It should be noted that if SSP 132 were implemented using a DBMS-250 (tandem) switch, there would be no subscribers 122 connected to the SSP (since it is a tandem switch).
In accordance with embodiments of the invention, pass code features are provided for use with the bridges 150 by setting a specific digit string trigger (within SSP 132) for each telephone number associated with the bridges. Such a trigger launches a query to SCP 140, which in turn connects the caller to IP 142, requiring the caller to provide a pass code in order to be connected to the conference call at the bridge.
Referring now to
Referring briefly to
If conditions are correct, the IP plays a message welcoming the caller and requesting entry of the pass code by the caller, step 232. The IP receives the entered DTMF digits and if the pass code is correct (step 234), the SCP continues with the process for setting-up the call. If the pass code is not correct, the SCP determines how many retries will be permitted (step 236) and repeats the request for entry of the pass code (step 232). As an example, it may be predetermined that the caller will be permitted only three tries to enter the pass code, and if on the third try the pass code is not correct, then the caller will not be permitted to join the conference call. If such is the case, the IP plays an announcement at step 238 (e.g., “I'm sorry you're having trouble. Please try your call later”), and the call is terminated at step 230.
If the caller enters the correct pass code, then the IP plays an announcement acknowledging the correct code (step 240). The SCP then checks the line status (step 242) (line status “on” or “off”, as illustrated in
While not shown in
It can be seen from the preceding discussion that the present invention provides a novel method and system for providing pass code functionality to bridges used in a teleconferencing system. In particular, embodiments of the present invention use existing AIN capability to provide the voice response and screening features that would otherwise have to be preformed using a separate voice response unit (VRU). While detailed descriptions of presently preferred embodiments of the invention have been given above, various alternatives, modifications, and equivalents will be apparent to those skilled in the art without varying from the spirit of the invention. Therefore, the above description should not be taken as limiting the scope of the invention, which is defined by the appended claims.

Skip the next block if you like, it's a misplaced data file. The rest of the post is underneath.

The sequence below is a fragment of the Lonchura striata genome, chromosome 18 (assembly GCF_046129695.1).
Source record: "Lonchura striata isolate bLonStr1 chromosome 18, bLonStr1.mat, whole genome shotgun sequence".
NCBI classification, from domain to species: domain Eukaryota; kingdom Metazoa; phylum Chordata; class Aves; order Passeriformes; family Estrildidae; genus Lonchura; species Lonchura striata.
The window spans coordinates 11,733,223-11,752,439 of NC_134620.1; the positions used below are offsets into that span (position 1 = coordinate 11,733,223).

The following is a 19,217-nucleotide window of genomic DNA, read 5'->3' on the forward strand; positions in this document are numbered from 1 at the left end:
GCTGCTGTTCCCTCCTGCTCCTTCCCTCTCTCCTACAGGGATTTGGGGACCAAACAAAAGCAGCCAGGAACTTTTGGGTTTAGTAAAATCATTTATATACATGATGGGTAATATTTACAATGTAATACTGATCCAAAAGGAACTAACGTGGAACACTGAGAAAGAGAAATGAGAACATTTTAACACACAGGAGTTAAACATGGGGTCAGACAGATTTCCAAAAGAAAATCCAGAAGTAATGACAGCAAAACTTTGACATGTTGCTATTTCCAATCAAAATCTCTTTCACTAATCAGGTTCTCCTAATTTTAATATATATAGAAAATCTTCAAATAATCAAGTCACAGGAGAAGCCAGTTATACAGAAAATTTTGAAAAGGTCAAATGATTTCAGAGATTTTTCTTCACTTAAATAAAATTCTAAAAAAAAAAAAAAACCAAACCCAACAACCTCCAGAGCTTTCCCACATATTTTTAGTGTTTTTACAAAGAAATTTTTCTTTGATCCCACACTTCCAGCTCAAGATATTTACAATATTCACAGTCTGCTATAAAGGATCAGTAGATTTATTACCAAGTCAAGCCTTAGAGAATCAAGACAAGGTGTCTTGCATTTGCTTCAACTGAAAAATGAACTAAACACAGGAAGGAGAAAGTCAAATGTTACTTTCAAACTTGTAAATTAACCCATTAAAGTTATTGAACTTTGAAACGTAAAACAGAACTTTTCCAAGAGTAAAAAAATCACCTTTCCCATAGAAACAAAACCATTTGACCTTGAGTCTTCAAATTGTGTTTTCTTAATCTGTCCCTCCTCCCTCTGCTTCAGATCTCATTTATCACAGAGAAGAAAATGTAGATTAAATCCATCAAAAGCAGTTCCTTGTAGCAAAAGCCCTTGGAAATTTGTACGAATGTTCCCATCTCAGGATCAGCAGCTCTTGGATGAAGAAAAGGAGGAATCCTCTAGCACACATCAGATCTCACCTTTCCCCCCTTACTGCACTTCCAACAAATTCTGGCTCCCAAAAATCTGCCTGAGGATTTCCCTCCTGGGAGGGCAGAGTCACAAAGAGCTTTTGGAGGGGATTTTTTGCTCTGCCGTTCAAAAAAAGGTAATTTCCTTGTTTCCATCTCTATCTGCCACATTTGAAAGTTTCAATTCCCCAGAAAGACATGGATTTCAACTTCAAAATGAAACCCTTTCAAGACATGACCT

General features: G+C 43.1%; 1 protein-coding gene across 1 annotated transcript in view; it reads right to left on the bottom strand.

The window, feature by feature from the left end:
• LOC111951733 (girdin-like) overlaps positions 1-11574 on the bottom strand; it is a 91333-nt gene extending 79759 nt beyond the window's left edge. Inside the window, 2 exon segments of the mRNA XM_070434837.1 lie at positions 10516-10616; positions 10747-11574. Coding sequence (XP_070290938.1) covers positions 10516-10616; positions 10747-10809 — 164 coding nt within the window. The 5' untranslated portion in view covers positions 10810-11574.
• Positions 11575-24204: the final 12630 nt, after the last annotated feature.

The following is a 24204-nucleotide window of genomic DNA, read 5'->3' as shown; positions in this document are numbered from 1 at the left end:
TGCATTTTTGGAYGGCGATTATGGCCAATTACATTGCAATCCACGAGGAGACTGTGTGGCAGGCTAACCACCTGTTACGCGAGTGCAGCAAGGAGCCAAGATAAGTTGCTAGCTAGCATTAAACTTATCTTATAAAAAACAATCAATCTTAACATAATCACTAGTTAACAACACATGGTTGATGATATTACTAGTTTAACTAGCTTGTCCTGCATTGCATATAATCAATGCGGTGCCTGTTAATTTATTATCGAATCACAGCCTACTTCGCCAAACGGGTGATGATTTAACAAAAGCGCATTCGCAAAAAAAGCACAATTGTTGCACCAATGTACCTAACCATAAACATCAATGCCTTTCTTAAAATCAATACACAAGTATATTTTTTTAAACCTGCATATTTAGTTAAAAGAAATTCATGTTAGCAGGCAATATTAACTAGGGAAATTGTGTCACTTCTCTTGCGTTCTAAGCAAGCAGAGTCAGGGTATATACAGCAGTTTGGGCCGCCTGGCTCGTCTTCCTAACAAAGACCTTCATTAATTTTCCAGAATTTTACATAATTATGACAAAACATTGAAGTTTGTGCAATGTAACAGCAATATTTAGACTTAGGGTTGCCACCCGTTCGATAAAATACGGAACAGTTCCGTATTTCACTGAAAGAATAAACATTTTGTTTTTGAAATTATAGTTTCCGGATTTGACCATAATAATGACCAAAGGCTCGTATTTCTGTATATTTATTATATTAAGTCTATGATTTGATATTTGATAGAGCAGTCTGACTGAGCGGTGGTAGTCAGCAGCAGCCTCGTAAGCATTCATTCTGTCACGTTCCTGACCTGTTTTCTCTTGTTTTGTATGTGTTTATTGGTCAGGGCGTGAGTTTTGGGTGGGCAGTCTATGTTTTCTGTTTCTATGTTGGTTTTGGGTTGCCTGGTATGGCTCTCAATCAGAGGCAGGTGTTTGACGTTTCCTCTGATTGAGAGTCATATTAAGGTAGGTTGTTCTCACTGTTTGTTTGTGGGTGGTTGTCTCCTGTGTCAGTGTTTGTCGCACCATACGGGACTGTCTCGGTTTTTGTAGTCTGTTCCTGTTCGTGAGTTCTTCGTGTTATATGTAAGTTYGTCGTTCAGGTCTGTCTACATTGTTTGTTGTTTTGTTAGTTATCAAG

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|U.S. Classification||379/202.01, 370/261, 379/207.02, 370/260, 379/221.11, 379/221.08|
|International Classification||H04M7/00, H04L12/18, H04M3/42, H04M3/56, H04M3/38|
|Cooperative Classification||H04M2207/12, H04M3/382, H04M2203/5054, H04M3/56, H04M3/565|
|Aug 30, 2004||AS||Assignment|
Owner name: QWEST COMMUNICATIONS INTERNATIONAL INC., COLORADO
Free format text: ASSIGNMENT OF ASSIGNORS INTEREST;ASSIGNORS:VANCE, JOSEPH E.;VERBIL, JOHN M.;REEL/FRAME:015751/0504
Effective date: 20040820
|Feb 14, 2013||FPAY||Fee payment|
Year of fee payment: 4